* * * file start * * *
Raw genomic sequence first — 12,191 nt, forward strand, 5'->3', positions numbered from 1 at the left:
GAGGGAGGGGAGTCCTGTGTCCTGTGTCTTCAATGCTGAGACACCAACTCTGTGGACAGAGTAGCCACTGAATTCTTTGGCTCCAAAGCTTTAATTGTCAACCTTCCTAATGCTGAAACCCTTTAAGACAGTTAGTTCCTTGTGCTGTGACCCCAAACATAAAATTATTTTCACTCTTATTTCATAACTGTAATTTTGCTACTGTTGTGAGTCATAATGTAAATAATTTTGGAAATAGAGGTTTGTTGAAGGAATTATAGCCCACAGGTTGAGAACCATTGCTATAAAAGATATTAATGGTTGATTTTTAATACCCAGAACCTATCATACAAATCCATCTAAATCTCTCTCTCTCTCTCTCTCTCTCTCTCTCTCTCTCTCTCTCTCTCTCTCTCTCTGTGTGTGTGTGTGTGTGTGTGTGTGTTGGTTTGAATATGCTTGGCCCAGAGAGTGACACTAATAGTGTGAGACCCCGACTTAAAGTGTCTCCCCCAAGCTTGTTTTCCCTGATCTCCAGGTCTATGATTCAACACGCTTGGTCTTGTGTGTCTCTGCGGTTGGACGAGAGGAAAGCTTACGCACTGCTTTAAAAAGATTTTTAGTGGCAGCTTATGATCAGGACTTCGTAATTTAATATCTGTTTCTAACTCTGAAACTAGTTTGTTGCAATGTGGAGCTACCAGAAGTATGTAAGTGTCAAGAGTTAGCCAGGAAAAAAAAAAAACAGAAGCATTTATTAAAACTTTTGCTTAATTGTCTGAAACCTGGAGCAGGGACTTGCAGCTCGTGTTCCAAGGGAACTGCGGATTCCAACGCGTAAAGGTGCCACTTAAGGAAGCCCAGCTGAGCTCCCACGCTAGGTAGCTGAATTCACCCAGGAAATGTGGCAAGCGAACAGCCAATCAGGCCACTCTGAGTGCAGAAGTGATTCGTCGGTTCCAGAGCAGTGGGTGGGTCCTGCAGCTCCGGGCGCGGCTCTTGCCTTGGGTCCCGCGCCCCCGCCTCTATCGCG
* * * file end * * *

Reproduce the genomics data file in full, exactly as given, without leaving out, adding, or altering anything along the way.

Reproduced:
Raw genomic sequence first — 12,191 nt, forward strand, 5'->3', positions numbered from 1 at the left:
GAGGGAGGGGAGTCCTGTGTCCTGTGTCTTCAATGCTGAGACACCAACTCTGTGGACAGAGTAGCCACTGAATTCTTTGGCTCCAAAGCTTTAATTGTCAACCTTCCTAATGCTGAAACCCTTTAAGACAGTTAGTTCCTTGTGCTGTGACCCCAAACATAAAATTATTTTCACTCTTATTTCATAACTGTAATTTTGCTACTGTTGTGAGTCATAATGTAAATAATTTTGGAAATAGAGGTTTGTTGAAGGAATTATAGCCCACAGGTTGAGAACCATTGCTATAAAAGATATTAATGGTTGATTTTTAATACCCAGAACCTATCATACAAATCCATCTAAATCTCTCTCTCTCTCTCTCTCTCTCTCTCTCTCTCTCTCTCTCTCTCTCTCTCTCTGTGTGTGTGTGTGTGTGTGTGTGTGTTGGTTTGAATATGCTTGGCCCAGAGAGTGACACTAATAGTGTGAGACCCCGACTTAAAGTGTCTCCCCCAAGCTTGTTTTCCCTGATCTCCAGGTCTATGATTCAACACGCTTGGTCTTGTGTGTCTCTGCGGTTGGACGAGAGGAAAGCTTACGCACTGCTTTAAAAAGATTTTTAGTGGCAGCTTATGATCAGGACTTCGTAATTTAATATCTGTTTCTAACTCTGAAACTAGTTTGTTGCAATGTGGAGCTACCAGAAGTATGTAAGTGTCAAGAGTTAGCCAGGAAAAAAAAAAAACAGAAGCATTTATTAAAACTTTTGCTTAATTGTCTGAAACCTGGAGCAGGGACTTGCAGCTCGTGTTCCAAGGGAACTGCGGATTCCAACGCGTAAAGGTGCCACTTAAGGAAGCCCAGCTGAGCTCCCACGCTAGGTAGCTGAATTCACCCAGGAAATGTGGCAAGCGAACAGCCAATCAGGCCACTCTGAGTGCAGAAGTGATTCGTCGGTTCCAGAGCAGTGGGTGGGTCCTGCAGCTCCGGGCGCGGCTCTTGCCTTGGGTCCCGCGCCCCCGCCTCTATCGCG